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Hastings Alumni Mag-Spring 2014

{ ENTERPRISE } UC HASTINGS 39 tech boom positions it to offer forward legal guidance. The school’s tech-savvy faculty, alumni, and students are helping companies navigate the increasingly complex minefield of using and protecting consumer data, and shaping the evolution of the law in real time. The Privacy and Technology Project In 2011, Charles Belle ’10 secured seed funding to launch the UC Hastings Privacy and Technology Project—now part of the school’s Institute for Innovation Law—a research program focused on issues of privacy that result from emerging technology. One of the program’s initiatives includes educating small app developers about privacy law. “Early-stage companies often lack the legal resources for proper compliance,” says Belle. “But they are just as vulnerable to the regulations as larger companies. They want to stay on the good side of privacy but don’t always know how. And in this hypercompetitive environment, they can make avoidable mistakes that may expose them to liability.” The Privacy and Technology Project reaches technologists where they’re at: It hosted a hackathon at UC Hastings and co-hosted a daylong seminar in April 2013 with AG Harris for app developers in the Twitter building, just blocks from the law school. The project also launched a Bay Area Privacy Professionals speaker series for law and tech professionals, presenting speakers such as the computer security specialist at Twitter and the general counsel for Splunk, a big data analytics company. Alea Garbagnati ’11 was one of the first Privacy and Technology Project fellows. She had an interest in digital privacy issues since taking the school’s privacy class and interning with Electronic Frontier Foundation, a San Francisco–based digital rights nonprofit. While there, she helped research privacy-related issues, such as the potential privacy concerns in using smart meters to measure hourly household energy usage. (For example, a regular surge of energy demand at 2:30 in the morning could indicate a heavy drinker coming home after bars close, information potentially valuable to an insurance company.) “What fascinates me is finding the balance between letting information flow freely and completely restricting information,” Garbagnati says. Now working in the cyber risk services practice at Deloitte & Touche, Garbagnati advises companies on handling client and employee data. A Complex Trade-Off The incentive for companies to protect information is not just a legal one, says Jim Snell ’94, who is co-chair of the privacy and security group at Bingham McCutchen in Palo Alto. A lot of the incentive is preserving consumer trust. “To me, privacy is as much about customer relations as it is about compliance with the law,” he says. “In many cases, if consumers understand the trade-off, they’ll agree to it. For example, with a GPS app, they’re OK with giving their location information if it means they’ll get timely traffic information and the fastest routes. But technology is evolving so rapidly that it’s a challenge to educate people on what data is collected and how it’s used.” Snell—who successfully defended a client in the first lawsuit under the 2003 federal CANSPAM Act, which requires companies to allow consumers a way to opt out of marketing emails—brings his real-world experience back to UC Hastings as an adviser to the Privacy and Technology Project. “One of the things UC Hastings has done well is to marry the lawyer’s and the technologist’s perspectives,” says Snell. That symbiosis creates new career opportunities in a growing legal sector. “I was always fascinated by the battle between technology and the law,” says Deloitte’s Garbagnati. “Working at the Privacy Project prepared me for the privacy work I do now. One thing led to another.” “ Technology is evolving so rapidly that it’s a challenge to educate people on what data is collected and how it’s used.” — Jim Snell ’94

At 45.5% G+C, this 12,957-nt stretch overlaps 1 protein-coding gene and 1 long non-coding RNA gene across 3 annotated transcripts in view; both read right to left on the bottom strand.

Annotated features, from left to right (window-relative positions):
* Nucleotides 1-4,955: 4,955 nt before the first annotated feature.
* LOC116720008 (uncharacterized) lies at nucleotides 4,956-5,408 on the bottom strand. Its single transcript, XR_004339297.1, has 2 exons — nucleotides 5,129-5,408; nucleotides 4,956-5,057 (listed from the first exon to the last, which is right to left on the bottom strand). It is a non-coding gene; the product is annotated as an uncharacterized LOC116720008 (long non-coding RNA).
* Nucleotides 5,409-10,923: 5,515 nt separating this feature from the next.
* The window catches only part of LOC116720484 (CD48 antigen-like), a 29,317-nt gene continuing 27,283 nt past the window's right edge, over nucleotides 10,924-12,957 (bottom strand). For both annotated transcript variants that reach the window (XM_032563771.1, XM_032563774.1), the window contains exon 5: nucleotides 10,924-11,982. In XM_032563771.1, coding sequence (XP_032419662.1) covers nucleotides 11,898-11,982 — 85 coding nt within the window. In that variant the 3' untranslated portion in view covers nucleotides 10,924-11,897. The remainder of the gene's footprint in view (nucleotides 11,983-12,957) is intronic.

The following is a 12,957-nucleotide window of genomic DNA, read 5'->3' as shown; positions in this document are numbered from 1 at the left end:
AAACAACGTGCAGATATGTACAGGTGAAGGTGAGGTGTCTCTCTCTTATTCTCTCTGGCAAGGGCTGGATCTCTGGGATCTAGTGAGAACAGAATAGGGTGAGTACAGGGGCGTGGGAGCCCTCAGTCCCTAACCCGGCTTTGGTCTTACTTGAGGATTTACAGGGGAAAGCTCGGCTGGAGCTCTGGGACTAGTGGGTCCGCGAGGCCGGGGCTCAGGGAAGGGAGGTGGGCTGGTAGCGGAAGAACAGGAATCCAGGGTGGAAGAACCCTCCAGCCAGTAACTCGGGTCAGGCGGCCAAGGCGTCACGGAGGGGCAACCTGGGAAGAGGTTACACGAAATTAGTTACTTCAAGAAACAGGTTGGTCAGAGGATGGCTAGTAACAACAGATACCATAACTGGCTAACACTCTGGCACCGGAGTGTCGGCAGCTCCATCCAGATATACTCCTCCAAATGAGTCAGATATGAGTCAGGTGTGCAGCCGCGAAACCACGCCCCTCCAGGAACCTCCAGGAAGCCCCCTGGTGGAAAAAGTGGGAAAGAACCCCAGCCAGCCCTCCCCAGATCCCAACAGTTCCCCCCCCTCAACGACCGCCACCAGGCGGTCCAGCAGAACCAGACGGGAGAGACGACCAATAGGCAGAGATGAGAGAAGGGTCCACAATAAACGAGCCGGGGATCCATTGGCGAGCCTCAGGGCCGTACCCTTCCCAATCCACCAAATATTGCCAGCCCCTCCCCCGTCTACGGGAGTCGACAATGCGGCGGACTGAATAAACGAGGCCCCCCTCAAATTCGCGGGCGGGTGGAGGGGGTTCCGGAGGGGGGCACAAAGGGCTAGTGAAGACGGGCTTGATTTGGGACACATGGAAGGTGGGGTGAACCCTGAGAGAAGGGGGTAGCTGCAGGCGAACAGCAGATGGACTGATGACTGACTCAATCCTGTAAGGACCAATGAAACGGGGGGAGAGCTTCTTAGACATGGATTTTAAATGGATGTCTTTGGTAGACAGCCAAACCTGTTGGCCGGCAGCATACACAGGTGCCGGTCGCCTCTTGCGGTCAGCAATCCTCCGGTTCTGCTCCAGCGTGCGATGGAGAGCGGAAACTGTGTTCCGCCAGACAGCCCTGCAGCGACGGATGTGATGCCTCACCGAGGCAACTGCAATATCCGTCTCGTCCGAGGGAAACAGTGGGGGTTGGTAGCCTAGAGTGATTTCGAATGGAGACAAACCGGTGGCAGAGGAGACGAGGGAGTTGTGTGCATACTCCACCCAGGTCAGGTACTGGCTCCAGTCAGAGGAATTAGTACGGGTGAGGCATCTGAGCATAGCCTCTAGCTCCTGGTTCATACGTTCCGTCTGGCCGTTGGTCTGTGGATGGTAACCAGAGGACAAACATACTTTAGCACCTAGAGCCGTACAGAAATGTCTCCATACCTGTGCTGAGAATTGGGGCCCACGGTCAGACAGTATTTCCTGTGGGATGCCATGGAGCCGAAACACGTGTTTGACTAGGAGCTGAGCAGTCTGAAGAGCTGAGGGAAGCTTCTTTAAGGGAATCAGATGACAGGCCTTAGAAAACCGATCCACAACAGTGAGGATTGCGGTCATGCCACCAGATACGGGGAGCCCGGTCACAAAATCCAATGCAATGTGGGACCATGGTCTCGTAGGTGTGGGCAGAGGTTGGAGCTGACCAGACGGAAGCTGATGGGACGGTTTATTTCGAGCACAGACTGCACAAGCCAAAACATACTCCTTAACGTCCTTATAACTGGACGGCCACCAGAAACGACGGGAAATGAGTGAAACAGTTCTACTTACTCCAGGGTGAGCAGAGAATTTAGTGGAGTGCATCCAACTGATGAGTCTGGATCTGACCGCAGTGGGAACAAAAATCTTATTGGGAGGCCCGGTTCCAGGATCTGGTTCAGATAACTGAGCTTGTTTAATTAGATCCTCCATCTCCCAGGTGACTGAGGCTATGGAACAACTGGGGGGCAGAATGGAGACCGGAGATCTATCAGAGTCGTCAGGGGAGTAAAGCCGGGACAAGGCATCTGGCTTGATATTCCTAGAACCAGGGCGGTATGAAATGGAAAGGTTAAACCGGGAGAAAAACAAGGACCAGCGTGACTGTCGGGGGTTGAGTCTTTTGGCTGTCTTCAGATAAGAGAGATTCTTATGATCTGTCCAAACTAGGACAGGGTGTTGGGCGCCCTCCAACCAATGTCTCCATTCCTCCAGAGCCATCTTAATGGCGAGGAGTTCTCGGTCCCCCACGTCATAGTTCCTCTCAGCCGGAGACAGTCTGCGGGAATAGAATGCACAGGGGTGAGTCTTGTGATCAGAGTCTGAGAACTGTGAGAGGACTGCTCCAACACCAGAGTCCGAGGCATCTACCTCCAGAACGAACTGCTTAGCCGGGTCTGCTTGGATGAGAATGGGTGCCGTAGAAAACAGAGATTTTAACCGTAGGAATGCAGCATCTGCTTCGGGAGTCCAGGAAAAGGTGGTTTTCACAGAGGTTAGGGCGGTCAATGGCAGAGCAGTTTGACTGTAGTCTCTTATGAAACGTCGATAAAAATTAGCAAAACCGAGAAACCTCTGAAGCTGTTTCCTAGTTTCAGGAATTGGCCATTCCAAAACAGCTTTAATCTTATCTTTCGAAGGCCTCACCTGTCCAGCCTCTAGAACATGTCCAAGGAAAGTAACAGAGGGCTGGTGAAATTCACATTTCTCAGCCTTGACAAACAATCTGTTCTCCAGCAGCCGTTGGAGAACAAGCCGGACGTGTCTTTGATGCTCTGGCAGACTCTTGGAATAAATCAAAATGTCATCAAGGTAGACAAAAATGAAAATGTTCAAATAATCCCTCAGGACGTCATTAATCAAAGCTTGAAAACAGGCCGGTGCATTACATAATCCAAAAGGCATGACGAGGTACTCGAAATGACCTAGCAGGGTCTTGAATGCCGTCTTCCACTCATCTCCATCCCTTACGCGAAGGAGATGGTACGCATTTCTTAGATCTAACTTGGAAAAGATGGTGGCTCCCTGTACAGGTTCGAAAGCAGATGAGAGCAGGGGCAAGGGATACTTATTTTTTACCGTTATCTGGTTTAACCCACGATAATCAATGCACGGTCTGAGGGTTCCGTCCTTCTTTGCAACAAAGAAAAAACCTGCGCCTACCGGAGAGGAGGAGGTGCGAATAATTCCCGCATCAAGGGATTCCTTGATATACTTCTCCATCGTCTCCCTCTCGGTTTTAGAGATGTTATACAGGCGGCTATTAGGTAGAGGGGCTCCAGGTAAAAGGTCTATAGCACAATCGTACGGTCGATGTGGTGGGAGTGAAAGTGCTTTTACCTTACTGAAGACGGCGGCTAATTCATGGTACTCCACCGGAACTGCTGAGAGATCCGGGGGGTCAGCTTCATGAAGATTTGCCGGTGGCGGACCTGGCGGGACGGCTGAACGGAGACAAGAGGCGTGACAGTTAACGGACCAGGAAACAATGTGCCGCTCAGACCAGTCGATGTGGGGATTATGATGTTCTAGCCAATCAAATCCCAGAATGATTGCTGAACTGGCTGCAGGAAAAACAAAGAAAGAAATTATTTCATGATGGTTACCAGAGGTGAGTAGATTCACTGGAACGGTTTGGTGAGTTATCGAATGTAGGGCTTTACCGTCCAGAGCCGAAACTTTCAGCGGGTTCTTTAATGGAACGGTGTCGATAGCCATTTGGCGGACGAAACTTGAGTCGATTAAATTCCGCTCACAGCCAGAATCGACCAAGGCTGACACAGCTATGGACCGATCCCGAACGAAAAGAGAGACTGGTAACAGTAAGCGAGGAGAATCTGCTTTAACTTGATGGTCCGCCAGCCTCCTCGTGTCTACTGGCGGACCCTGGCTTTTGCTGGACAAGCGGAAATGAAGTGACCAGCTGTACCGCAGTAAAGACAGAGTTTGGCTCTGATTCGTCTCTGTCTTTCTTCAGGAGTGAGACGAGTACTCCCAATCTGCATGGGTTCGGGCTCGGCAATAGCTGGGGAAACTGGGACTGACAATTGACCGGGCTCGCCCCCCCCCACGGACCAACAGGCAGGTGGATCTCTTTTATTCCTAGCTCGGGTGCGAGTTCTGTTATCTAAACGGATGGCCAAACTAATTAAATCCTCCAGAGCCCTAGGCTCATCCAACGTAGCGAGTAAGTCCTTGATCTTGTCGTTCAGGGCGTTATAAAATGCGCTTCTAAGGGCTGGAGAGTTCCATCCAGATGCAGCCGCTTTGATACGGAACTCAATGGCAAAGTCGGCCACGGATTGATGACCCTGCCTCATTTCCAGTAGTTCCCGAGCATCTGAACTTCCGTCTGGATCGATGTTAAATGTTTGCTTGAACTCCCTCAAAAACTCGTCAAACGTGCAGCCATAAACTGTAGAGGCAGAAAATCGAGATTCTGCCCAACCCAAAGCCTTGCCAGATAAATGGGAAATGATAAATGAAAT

Hastings Alumni Mag-Spring 2014
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